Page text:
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Spring 2011


- R. Baldasty
Beloved Albatross
- D. Bastianutti
From Trã Bãn
- K. Cain
The Current (La Corrente)
- L. Calio
Down with the King
- M. Cirelli
May Mass – 1957
- L. Dolan
- G. Fagiani
Persephone’s Devotion to Her Mother
- M. Fazio
- V. Fazio
- D. Festa
L’Amour, L’Amour on Summer Afternoons (L’Amour, L’Amour D’estati Filuvespiri)
- M. Frasca
- S. Jackson
- W.F. Lantry
Little Swift
- R. León
Since You Asked
- M. Lisella
Dublin 2010
- V. Maher
39 Fifth Avenue
- C. Matos
Sunrise in Sicily
- A. O’Donnell
Watching Monzú at Work
- F. Polizzi
L’incontru (Rendezvous)
- N. Provenzano
Propriu Quannu Sta Scurannu (When the Day Is Almost Over)
- N. Provenzano
Bones (Le Ossa)
- D. Pucciani
- E. Swados
Mount Etna
- G. Syverson
Poet Jack Foley Says, “We’re Not Writing for Eternity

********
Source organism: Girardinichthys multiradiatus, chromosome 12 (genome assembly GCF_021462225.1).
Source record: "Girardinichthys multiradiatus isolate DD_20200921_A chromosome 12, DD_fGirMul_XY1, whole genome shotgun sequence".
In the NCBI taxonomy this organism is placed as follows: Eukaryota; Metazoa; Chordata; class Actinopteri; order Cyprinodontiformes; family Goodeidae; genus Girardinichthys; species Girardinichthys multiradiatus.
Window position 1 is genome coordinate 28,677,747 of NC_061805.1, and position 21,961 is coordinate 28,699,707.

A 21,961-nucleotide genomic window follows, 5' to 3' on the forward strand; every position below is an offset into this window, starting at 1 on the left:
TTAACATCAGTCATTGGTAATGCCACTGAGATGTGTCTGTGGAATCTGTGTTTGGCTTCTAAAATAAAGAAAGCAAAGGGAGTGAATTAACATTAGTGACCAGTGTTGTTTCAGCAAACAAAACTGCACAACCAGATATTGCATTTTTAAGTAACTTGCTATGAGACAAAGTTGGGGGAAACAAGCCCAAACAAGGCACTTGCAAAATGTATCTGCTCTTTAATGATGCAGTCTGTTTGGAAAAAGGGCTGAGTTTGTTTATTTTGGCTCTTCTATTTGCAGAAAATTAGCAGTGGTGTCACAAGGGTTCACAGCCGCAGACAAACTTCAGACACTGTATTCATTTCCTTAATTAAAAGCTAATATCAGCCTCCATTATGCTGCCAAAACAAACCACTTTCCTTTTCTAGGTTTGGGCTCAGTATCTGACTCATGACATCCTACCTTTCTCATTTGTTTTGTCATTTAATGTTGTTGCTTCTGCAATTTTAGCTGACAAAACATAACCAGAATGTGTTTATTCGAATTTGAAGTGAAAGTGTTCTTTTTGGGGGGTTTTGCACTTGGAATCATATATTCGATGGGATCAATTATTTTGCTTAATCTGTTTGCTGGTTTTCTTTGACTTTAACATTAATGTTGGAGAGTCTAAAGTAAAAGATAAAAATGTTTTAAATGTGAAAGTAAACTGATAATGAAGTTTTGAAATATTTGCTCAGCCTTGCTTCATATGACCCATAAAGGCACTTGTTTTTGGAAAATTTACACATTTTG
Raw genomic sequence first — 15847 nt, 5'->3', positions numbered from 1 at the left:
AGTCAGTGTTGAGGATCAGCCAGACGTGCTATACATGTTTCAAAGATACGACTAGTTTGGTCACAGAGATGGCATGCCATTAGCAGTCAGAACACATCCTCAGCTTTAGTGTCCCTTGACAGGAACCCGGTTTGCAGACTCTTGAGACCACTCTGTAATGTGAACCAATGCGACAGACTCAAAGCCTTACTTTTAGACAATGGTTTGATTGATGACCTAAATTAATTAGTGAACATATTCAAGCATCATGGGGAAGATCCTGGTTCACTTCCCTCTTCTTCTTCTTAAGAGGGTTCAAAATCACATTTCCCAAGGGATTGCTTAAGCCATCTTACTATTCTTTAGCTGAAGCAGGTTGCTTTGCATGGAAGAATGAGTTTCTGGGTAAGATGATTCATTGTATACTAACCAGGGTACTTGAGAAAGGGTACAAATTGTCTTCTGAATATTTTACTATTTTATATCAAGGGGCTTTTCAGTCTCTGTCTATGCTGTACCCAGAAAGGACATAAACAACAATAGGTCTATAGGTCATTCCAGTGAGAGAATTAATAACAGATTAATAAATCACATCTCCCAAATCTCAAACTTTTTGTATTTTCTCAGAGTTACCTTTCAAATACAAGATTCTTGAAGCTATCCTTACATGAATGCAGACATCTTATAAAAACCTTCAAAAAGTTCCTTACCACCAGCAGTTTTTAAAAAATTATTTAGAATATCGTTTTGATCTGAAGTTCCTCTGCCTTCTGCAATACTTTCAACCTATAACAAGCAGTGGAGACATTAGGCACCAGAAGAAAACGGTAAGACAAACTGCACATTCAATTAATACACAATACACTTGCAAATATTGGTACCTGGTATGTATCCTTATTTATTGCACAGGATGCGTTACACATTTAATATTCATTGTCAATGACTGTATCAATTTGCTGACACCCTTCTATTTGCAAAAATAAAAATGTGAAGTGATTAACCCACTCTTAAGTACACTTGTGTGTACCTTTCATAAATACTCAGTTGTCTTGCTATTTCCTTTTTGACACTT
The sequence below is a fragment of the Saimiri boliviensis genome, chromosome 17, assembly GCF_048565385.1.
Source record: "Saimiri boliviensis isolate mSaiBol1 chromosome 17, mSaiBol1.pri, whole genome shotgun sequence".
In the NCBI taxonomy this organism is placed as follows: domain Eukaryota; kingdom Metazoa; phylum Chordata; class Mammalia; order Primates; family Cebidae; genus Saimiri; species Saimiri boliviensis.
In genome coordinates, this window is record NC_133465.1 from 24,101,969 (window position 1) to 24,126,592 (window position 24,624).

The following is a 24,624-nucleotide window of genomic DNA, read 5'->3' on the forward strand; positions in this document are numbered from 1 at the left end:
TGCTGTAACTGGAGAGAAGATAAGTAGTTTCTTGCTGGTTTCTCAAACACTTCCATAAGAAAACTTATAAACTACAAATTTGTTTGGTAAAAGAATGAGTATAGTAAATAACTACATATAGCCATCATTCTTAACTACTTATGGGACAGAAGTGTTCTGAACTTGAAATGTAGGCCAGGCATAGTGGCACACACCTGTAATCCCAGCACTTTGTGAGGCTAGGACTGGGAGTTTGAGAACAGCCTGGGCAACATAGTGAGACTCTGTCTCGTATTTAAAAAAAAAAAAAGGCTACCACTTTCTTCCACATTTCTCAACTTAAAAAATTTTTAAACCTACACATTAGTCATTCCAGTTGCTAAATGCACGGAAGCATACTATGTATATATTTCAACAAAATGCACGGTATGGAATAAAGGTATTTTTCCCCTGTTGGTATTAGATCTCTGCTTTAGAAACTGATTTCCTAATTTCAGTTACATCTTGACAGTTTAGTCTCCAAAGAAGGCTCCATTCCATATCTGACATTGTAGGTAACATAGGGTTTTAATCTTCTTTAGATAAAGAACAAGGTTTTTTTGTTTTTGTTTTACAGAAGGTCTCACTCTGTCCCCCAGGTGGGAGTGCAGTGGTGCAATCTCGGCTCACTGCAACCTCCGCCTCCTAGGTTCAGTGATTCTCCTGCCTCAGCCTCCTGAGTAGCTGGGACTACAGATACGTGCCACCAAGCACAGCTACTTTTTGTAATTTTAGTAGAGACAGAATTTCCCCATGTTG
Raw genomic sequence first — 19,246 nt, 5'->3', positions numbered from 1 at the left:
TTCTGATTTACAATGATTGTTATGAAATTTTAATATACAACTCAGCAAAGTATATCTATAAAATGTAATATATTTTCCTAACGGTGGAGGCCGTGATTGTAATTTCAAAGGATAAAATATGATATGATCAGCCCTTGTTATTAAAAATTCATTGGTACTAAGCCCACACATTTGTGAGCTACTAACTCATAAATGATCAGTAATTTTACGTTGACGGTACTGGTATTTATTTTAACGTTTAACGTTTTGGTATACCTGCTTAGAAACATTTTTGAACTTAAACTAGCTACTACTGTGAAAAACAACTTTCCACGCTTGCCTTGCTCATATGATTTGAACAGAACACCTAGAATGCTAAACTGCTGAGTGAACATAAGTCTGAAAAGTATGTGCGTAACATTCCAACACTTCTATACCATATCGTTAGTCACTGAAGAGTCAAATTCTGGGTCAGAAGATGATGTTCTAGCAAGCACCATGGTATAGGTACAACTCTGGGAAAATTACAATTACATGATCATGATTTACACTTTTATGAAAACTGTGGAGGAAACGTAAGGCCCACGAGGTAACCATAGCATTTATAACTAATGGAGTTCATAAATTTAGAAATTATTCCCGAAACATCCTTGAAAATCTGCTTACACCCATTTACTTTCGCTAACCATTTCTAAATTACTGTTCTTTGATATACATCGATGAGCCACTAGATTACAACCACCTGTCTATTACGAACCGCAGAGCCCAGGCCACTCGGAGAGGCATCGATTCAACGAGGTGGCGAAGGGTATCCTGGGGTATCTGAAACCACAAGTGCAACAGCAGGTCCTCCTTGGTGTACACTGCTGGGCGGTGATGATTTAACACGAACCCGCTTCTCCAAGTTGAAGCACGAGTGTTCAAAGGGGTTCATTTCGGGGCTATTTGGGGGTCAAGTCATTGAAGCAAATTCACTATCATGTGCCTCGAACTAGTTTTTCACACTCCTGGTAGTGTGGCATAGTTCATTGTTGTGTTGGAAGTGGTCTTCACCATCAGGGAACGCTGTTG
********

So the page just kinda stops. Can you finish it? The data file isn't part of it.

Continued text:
- J. Wells
Lord of Winter
- A. Zanelli

Gilda Morina Syverson

Mount Etna

My stomach, like a volcano, churns,
burns, spews pain and bitter acid
up the esophagus, down the intestines.

Memories of high school, the corner
of James & Plymouth, the city bus,
barely making it to school.

Sometimes I’d get off, hide behind
bushes or large oaks, expel
yellow bile rumbling inside.

How do the genetics of a volcano
become my biology? Why do flames
of flesh erupt inside?

One day I walked down Townsend
to my maternal grandparents house
in the Italian North Side.

Nonna poured a shot of Anisette
into my mouth. It flowed smoothly,
settled like cooled magma.

My mother’s family came from
Linguaglossa, a village near Mount Etna.
I’ve visited there three times.

Above my head spattered sizzling red,
fragments of blistered sounds rumbled.
Gray gates of lava divided the land.

Sulfurous gasses covered the earth.